What Was Jesus’s Relationship with Joseph Like?

by Roger Barrier

Dear Roger,

 My wife and I were discussing Jesus and his earthly father. Joseph did a tremendous job of parenting Jesus during his most formative years. What do you think?




Dear Bud,

I agree! We can learn a great deal about parenting from the relationship between Jesus and Joseph. I’ve selected several important things that a father (or mother) can do that will help children become emotionally and spiritually healthy adults.

1. Learn the Wonder of “With.”

In Mark 3:14, tells us that “Jesus appointed twelve—designating them apostles—that they might be WITH him and that he might send them out to preach.” Notice that Jesus did not send His disciples out to preach until the final few months of His ministry. They spent 2½ years just being WITH Him, getting to know His heart, observing His ways, absorbing His teaching, developing a close relationship.

Unfortunately, in our culture, we have lost the wonder of with. We are constantly wanting to go out and do! And anything less than frantic busyness is simply not normal.

Imagine what people asked the disciples during the first 2½ years. “What work is Jesus having you do?”

“Well, none.”

“Yeah, but what do you do?”

“Nothing. We just we just hang around with him.”

The only one who held a job during those 2½ years was who? Judas. I would imagine that Judas never embraced the wonder of WITH.

Studies show that the average dad spends 14 minutes per day with their child. Christians do much better. We spend 17 minutes.

We are raising a nation of children whose concept of a father is “someone who doesn’t know me but enters occasionally into my life to discipline me.” The Bible says, “Provoke not children to wrath” (Ephesians 6:4). One of the quickest ways to provoke a child to wrath is to discipline a child that we don’t even know.

Let me describe the tragedy that often happens in families. The Bible says that children are gifts from the Lord. God gives us children like beautiful packages with a bow on top. Too often, God comes back six months or six years or ten years later, and those packages are still sitting there unwrapped.

In 2 Corinthians 6, Paul wrote: “Don’t receive the gifts of God in vain.”

2. Develop a Godly Home Life.

How often do you stop to consider that Jesus grew up in an adopted family?

Joseph was not his biological father. The Bible teaches that Jesus grew up with four brothers and at least two sisters. Can you imagine what it must have been like to sit around the dinner table with Jesus while all the brothers and sisters were yelling and screaming? How did Jesus fit in with the others?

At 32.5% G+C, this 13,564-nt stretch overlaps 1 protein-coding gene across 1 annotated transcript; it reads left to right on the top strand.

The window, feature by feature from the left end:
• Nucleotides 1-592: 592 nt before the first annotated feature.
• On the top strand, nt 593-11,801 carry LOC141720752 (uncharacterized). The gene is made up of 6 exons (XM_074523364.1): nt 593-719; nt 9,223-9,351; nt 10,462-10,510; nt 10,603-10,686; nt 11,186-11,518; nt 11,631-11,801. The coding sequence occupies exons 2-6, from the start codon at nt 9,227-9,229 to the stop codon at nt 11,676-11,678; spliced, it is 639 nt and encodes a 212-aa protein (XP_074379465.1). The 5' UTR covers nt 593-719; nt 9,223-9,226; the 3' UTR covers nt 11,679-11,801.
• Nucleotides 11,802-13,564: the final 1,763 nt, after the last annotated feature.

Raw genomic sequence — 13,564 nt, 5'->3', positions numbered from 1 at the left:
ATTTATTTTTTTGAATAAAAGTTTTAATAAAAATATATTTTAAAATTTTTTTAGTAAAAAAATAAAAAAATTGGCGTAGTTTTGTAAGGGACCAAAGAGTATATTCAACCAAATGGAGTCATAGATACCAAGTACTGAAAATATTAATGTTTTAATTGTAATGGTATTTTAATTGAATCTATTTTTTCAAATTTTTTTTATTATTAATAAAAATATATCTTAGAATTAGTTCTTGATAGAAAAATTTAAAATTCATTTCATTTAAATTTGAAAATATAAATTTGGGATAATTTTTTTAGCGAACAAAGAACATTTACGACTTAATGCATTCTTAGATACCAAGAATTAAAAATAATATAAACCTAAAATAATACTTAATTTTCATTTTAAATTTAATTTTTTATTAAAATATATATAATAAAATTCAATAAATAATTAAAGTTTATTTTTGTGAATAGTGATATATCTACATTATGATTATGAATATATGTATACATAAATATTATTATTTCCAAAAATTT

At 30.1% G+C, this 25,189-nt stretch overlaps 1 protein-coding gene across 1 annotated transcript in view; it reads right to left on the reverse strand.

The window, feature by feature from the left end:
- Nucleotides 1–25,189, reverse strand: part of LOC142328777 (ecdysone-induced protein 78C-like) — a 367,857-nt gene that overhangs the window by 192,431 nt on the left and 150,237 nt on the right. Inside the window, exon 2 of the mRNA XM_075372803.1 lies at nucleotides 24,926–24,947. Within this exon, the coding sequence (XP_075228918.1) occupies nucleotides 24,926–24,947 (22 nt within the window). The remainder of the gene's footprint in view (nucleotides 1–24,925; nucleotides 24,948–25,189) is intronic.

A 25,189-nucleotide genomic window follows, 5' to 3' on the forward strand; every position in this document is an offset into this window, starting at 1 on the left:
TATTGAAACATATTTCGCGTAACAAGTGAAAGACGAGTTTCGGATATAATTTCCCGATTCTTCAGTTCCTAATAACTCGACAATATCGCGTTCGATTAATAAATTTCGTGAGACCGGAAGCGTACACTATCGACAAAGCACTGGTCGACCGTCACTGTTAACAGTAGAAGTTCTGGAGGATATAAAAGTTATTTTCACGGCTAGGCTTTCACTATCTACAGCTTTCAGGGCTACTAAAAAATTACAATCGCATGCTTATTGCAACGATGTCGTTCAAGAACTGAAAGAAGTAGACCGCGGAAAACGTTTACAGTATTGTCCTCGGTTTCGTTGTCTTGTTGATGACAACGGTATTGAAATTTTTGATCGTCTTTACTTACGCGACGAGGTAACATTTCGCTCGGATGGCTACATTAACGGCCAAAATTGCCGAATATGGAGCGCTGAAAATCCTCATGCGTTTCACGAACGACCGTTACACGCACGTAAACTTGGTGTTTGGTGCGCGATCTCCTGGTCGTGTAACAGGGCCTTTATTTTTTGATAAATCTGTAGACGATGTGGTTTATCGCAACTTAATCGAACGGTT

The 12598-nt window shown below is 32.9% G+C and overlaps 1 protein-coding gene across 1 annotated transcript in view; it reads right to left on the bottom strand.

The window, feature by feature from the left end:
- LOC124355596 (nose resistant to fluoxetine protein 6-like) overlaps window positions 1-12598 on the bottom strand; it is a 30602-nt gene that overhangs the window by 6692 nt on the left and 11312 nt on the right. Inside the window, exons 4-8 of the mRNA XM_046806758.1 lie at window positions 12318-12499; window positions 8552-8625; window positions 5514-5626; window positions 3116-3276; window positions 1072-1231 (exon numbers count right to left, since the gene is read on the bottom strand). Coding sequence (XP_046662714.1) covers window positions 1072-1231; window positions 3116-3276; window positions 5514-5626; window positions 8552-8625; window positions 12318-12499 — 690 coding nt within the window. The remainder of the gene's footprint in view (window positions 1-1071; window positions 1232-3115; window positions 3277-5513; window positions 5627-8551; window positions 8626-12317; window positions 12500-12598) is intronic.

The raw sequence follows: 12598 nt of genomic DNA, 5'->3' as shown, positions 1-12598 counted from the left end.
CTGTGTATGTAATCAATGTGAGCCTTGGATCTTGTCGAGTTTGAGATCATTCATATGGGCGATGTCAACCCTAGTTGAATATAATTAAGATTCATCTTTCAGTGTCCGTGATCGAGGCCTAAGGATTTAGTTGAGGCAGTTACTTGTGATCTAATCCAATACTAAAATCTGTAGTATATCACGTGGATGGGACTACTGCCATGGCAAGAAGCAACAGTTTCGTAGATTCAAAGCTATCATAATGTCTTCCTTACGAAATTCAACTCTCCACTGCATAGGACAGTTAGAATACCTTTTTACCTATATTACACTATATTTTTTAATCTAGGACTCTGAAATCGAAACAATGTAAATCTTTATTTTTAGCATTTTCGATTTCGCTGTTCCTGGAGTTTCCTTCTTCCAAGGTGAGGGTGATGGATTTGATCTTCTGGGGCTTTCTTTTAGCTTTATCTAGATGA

In Luke 2:52, we read that “Jesus grew in wisdom and stature, and in favor with both God and man.” At the age of twelve, he was already involved in deep discussions with the religious leaders of Israel! It’s clear that Jesus came out of that blended family well-adjusted. Mary and Joseph did a great job.

Note that the last mention of Joseph in the Bible was when Jesus was twelve years old in the temple. Jesus began His ministry when He turned water into wine at Cana when He was about thirty years old. Joseph died sometime during the eighteen silent years of Jesus’ life from twelve to thirty.

Birth to twelve is the time to pour spiritual values into a child. By age twelve, our personality is basically set—only slight modifications are made later on. Joseph had a direct, integral impact on the most critical growing-up years of Jesus.

You are blessed if you had father like Joseph—caring and involved in your life. If you didn’t, I am so sorry. You might pray for Jesus to act as your earthly father.

Perhaps you didn’t get much appreciation, encouragement, acceptance, affection, or support from your dad. Don’t be too harsh on your dad. It’s likely that he didn’t receive those things either. It’s hard to pass on something that you have never experienced.

My father often said to my brother and me, “Find a hole and fill it.” Children have lots of “holes.” When you see one, fill it up. Go on; meet that need. They will be forever changed by your attention, approval, encouragement, and respect.

God intended for children to grow up in a well-adjusted, secure, stable and loving home environment where they are secure in the knowledge that mom and dad fellow the biblical instructions for how to live as a Christian.

3. Help Your Child Discover God’s Calling.

Children come with sealed orders from God. One of the basic responsibilities of parenting is to help open the envelope from God and help our children understand their calling in life.